Evan: We expect so much from Valve, but it’s important to remember that all of Steam, Dota 2, CS:GO, TF2, this VR project, Steam Machines, SteamOS, and whatever else is happening inside the black box of a studio is being produced by about 300 people. 900 people worked on Assassin’s Creed IV. Not for the entire project, mind you, but that comparison hopefully gives some perspective: Valve isn’t a vast corporate behemoth.
My only hope for Valve’s project is that it doesn’t fragment the VR market too much. The last thing VR needs is a situation where anyone making a VR game needs to port it to multiple “platforms”—including Razer’s open-source crack at it, too.
Chris L: As resident VR skeptic, what I want is for Valve to announce: “Look, VR is pretty silly and we all know it. The average consumer is never going to buy an expensive computer they have to strap to their face, especially since they’ll need to already have another expensive computer just to run it. Basically, the only reason we’re even working on VR is that we have some smart people at Valve that we don’t want to lose to Oculus. VR is just our version of free soda in the breakroom: it keeps our people happy.”
Tim: I think that for anyone worried that Facebook buying Oculus might lead to the tech re-routed into some sort of virtual shopping sensorium (or, more likely, tri-dimensional colleagues’ holiday photos stalking sim), Valve committing to its own VR hardware can only be good news. Valve knows games, (he said, in the most obvious sentence ever written on this site), and I have to assume that their version of VR will be purely focused on pure gaming experiences, and making it as easy as possible for developers to create those. The nagging doubt, of course, is that Valve knows hardware design a lot less than it does software, and our initial impressions of the Steam controller were underwhelming. But hey, Valve also knows plenty about waiting until something’s right. As we’ll hopefully see next week.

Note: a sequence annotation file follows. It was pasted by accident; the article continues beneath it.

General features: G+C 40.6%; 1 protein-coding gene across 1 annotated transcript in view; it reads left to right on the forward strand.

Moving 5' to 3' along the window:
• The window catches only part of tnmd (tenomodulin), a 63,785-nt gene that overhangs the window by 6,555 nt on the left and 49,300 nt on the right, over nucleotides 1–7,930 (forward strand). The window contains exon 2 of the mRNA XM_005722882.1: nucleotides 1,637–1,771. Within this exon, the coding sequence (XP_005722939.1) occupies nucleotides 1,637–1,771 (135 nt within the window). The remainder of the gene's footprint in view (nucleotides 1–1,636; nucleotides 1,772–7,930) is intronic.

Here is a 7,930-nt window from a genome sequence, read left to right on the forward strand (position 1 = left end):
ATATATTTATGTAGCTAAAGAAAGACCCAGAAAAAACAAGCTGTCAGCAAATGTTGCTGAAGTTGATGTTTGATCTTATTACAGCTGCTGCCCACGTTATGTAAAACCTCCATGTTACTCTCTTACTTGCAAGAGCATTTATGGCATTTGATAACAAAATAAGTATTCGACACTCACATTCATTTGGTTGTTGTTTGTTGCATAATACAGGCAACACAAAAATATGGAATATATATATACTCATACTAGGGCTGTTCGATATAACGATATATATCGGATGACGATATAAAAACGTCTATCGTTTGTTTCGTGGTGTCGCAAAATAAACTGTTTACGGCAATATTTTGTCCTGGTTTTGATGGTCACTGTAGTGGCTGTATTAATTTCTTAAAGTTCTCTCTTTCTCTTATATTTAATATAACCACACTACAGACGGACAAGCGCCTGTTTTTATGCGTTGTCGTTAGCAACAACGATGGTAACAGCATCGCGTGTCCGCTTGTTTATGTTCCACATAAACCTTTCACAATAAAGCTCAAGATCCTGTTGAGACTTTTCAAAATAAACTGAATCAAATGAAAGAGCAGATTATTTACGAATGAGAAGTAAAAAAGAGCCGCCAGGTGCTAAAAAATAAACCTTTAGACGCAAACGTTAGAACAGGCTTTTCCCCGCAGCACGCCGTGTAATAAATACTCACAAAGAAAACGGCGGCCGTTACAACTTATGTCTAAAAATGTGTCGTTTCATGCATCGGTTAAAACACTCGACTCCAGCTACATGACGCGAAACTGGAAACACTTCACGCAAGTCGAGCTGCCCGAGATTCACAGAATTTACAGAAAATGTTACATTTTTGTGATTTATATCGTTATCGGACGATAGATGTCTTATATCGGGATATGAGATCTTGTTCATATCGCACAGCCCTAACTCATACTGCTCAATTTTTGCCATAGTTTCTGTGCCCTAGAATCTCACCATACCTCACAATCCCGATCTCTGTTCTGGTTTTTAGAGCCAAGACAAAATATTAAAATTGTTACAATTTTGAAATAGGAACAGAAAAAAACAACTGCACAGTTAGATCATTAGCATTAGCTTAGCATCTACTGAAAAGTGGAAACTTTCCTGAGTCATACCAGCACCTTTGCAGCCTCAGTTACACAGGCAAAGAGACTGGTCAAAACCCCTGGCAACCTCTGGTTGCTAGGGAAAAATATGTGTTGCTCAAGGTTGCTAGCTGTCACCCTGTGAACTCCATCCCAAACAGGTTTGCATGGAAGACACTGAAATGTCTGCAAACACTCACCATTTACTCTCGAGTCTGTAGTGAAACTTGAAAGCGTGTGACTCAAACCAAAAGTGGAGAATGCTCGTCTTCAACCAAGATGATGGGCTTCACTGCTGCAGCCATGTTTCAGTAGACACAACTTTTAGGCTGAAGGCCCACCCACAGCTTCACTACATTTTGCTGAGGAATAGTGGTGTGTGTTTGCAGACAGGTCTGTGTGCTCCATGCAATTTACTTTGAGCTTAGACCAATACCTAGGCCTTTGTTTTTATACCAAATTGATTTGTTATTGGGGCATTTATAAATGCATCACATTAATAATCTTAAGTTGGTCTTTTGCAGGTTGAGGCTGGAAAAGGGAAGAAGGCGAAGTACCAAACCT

Wes: The latest Oculus Rift headset, Crescent Bay, is incredible. But from people I’ve talked to who are in-the-know, the feeling of presence it creates, and the quality of the screen, are basically on par with the VR demo room Valve showed off more than a year ago. The big differences: Valve’s setup required a specially configured room, and was probably prohibitively expensive for a consumer headset. That’s Valve’s thing: it’s been researching VR hardware for years, but has said time and again it has no plans to sell it.
I fully believe in the brainpower of Valve’s R&D, but I have less faith in Valve’s business sense when it comes to hardware. They announced Steam Machines and the Steam controller, then bungled plans for a Steam Machine launch in 2014 and dramatically iterated on a controller prototype that just wasn’t right. What I want from SteamVR, more than anything, is for Valve to have a really good plan. Don’t announce it too early. Don’t show a sketchy prototype that turns out to be completely different hardware a year from now. Don’t try to corner exclusives for SteamVR, to the detriment of VR gaming at large. With a well-planned, confident hardware release that embraces the openness of the PC platform, SteamVR could be the final push virtual reality needs to reach critical mass. Make a mess of the release, and it takes VR just a little longer to take hold.